“Beyond the Great Firewall of China” – Living and Studying in Suzhou Pt. 2
Posted on: 19 January 2017 by Jenika Pankhania in 2016/17
Part two of Jenika Pankhania's insight in to Suzhou life
Perhaps one of the greatest realities I experienced during my first trip to China was when I realised just how big the country was.
This may be the best thing about China because coupled with the fantastic transport links and the fact that it’s the 3rd largest country in the world, is what makes China such a wonderful place to explore, very easily and cheaply – which is great for us students!
The Chinese population itself is made up of 56 ethnic groups each with their own customs and traditions. Not only this but China is home to a vast range of regional diversity from weather, culture, language and food.
One of the great things about China is how cheap everything is compared to the West. The fact that you can go from one side of Suzhou to the other for just 30p on the bus and buy a chicken and rice dish for 80p would just not happen anywhere else!
This also means my living costs are considerably less than living in Liverpool therefore meaning I have more money to pursue my interest in travelling.
China’s rich history and culture means that there are many national days and holidays throughout the year providing ample opportunities to travel within and outside of China.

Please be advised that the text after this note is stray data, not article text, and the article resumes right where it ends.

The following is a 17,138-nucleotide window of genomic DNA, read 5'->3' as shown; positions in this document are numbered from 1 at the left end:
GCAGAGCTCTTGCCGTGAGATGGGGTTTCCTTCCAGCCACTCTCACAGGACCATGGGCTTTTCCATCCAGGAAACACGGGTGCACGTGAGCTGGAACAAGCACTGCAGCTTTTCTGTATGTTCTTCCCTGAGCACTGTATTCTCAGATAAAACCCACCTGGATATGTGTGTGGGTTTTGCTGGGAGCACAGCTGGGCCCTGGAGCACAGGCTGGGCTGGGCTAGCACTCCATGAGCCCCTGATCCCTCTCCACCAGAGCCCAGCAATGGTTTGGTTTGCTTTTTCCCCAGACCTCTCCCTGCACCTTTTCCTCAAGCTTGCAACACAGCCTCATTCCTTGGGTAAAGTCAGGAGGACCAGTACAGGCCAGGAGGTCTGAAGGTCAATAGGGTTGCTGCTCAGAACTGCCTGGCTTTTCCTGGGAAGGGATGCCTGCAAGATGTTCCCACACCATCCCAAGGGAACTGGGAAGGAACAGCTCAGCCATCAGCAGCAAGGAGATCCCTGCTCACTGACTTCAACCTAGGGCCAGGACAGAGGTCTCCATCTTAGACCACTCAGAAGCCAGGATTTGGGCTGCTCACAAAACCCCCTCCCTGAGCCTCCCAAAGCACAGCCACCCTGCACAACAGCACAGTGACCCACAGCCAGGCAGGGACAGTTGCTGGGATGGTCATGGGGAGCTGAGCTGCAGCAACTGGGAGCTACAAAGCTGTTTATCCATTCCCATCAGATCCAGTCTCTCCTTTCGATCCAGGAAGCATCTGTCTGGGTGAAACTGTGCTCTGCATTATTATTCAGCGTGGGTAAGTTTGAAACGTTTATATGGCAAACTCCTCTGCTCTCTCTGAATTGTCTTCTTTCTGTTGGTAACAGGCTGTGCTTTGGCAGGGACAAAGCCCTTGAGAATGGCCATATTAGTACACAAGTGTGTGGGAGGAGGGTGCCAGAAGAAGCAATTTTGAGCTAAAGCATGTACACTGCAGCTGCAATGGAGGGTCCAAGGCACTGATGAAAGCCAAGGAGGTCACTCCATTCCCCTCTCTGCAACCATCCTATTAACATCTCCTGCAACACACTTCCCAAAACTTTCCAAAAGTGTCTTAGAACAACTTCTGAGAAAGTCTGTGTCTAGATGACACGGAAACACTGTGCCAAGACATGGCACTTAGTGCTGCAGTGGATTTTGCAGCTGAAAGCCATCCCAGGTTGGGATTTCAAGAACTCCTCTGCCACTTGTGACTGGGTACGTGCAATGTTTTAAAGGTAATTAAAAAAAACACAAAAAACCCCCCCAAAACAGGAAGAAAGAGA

My dream of living in China also became a reality when I felt the full force of the Great Firewall of China and couldn’t access Snapchat to send my aeroplane selfie. Nevertheless, that didn’t change the fact that I was in one of the greatest countries.
Instead I learnt that WeChat would now become my most used app, as I quickly observed the wonders of this 5-year-old cross-platform app. Multilingual in 52 languages it’s an all in one Facebook, Twitter, Instagram, Uber, Deliveroo and live map!
Best of all this powerful app also has the ability to support payment and money transfers meaning you can use it almost everywhere to pay for things.
Having to eat a meal without a knife and fork and instead a pair of chopsticks felt like an impossible and unfamiliar task at first, but when there’s a will there’s a way, especially when you’re presented with such beautifully looking and tasting food.
Before you know it you’ll be fluent in Mandarin, although your favourite phrase will always be “tài guì le” as you’ll quickly notice as you learn the art of bartering with the market sellers.
I think it’s fair to say that life in China is very culturally different to that of the West but that’s what makes it such an interesting place to live and study.